The atomic nucleus is the small, dense region consisting of protons and neutrons at the center of an atom. Protons and neutrons are bound together to form a nucleus by the nuclear force. But precisely what keeps them bound within the nucleus and even where they are within the nucleus remains a key puzzles for nuclear scientists.
In an effort ti figure out the answers, scientists at Washington University in St. Louis and Lawrence Livermore National Laboratory (LLNL) in California- leveraged data to determine how nucleons (neutrons and protons) arrange themselves in the nucleus.
They found that for several cornerstone nuclei, a tiny fraction of the protons and neutrons possess most of the overall energy that keeps them bound in nuclei, generally 50% more than expected from standard theoretical treatments.
The study also made new predictions for the “neutron skin” — a region where extra neutrons pile up — of several neutron-rich nuclei. Thus, these predictions are firmly associated with how enormous neutron stars grow and what elements are likely synthesized in neutron star mergers.
The quantitatively demonstrates how asymmetry, charge, and shell impacts add to neutron skin generation and drive a disproportionate share of the total binding energy to the deepest nucleons.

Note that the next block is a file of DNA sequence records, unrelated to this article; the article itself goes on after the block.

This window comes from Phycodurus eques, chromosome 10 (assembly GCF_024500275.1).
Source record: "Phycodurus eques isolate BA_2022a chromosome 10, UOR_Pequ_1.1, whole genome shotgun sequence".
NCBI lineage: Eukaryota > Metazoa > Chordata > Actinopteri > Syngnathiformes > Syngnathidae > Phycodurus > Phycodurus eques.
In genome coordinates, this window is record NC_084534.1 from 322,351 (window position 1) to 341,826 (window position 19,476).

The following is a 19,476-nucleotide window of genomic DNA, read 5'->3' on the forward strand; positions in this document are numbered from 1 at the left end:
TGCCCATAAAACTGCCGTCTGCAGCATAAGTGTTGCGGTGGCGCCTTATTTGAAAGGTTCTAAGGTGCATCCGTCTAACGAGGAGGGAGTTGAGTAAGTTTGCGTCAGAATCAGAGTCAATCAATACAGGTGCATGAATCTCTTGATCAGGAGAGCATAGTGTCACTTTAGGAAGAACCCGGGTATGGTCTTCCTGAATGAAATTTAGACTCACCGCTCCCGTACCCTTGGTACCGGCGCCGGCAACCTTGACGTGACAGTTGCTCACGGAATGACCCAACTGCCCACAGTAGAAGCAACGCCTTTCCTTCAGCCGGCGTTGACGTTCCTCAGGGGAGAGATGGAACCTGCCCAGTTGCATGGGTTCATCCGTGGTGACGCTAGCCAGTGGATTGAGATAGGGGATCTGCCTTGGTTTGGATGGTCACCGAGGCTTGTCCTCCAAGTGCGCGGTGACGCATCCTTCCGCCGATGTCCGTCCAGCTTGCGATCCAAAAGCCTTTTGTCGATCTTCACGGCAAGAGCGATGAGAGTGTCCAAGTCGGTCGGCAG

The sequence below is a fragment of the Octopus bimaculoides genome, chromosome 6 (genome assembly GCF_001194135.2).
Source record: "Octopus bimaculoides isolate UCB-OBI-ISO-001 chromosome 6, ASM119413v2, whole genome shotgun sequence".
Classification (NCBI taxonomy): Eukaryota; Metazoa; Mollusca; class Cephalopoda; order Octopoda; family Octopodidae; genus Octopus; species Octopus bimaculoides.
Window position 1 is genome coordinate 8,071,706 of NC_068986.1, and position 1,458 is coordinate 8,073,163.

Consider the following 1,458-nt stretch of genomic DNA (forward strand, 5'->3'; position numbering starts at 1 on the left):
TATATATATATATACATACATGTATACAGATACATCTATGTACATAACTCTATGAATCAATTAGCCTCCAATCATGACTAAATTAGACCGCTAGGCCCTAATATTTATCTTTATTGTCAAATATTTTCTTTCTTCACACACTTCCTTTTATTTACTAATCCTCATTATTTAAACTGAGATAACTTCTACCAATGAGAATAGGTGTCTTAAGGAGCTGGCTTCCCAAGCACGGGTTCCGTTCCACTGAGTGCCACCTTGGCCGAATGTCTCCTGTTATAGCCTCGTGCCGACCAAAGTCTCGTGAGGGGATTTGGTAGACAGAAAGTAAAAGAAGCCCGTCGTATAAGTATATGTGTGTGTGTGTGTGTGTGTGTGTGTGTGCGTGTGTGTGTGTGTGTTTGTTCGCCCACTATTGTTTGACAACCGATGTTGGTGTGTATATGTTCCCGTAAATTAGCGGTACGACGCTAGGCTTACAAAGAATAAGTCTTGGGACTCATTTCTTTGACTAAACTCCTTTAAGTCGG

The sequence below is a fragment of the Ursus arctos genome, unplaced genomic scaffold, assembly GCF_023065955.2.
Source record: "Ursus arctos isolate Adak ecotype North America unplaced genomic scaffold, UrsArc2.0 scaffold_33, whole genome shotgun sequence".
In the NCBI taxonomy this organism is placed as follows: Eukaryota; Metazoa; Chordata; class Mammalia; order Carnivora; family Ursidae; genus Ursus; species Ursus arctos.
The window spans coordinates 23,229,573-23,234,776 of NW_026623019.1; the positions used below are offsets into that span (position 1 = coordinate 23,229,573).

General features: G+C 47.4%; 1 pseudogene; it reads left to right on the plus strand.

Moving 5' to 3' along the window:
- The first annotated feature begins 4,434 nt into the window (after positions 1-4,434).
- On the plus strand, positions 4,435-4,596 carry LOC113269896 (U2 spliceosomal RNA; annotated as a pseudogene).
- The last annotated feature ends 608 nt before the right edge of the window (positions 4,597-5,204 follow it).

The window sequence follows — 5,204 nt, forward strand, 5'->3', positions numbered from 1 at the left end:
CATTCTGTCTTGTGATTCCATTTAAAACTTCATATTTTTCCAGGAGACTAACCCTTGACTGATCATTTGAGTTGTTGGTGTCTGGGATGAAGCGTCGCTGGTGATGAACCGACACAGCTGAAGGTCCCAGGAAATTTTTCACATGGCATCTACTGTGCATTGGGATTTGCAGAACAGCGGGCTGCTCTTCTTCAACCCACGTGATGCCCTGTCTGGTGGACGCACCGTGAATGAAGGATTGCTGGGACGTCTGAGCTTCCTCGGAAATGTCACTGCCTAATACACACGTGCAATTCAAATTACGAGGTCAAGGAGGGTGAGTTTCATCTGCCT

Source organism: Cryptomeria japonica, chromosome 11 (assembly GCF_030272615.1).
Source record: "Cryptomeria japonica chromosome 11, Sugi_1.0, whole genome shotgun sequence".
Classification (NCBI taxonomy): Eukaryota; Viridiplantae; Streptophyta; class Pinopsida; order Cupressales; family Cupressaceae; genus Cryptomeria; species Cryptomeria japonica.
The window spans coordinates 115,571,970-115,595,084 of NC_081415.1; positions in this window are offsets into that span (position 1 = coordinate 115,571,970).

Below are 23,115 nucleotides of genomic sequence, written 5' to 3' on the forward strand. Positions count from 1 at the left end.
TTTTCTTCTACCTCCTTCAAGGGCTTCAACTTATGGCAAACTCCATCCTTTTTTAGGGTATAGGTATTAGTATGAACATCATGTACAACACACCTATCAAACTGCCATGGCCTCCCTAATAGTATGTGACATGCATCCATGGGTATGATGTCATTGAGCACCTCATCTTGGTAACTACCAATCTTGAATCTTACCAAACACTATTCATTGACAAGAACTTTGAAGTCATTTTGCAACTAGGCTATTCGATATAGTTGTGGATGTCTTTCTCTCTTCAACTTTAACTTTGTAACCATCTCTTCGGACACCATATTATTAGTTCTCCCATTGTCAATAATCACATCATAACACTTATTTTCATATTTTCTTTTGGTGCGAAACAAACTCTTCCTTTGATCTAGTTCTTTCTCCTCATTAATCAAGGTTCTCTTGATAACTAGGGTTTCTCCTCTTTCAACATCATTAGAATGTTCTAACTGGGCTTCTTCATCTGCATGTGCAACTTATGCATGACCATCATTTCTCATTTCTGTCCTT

Cole Pruitt, presently a postdoctoral fellow at LLNL, who earned his Ph.D. at Washington University in 2019, said, “A comprehensive model should not only reproduce integrated quantities (like the charge radius or total binding energy) but also specify how nucleons share momentum and energy, all while being realistic about the model uncertainty of its predictions.”
Jorge Piekarewicz, professor of physics at Florida State University, said, “The work reported by Pruitt and collaborators provides a powerful bridge between nuclear physics and astrophysics in the new era multi-messenger astronomy. The measurement of the neutron skin of several nuclei reported in the letter (Physical Review Letters) could provide stringent constraints on the equation of state of neutron-rich matter, which is a critical ingredient for understanding neutron stars.”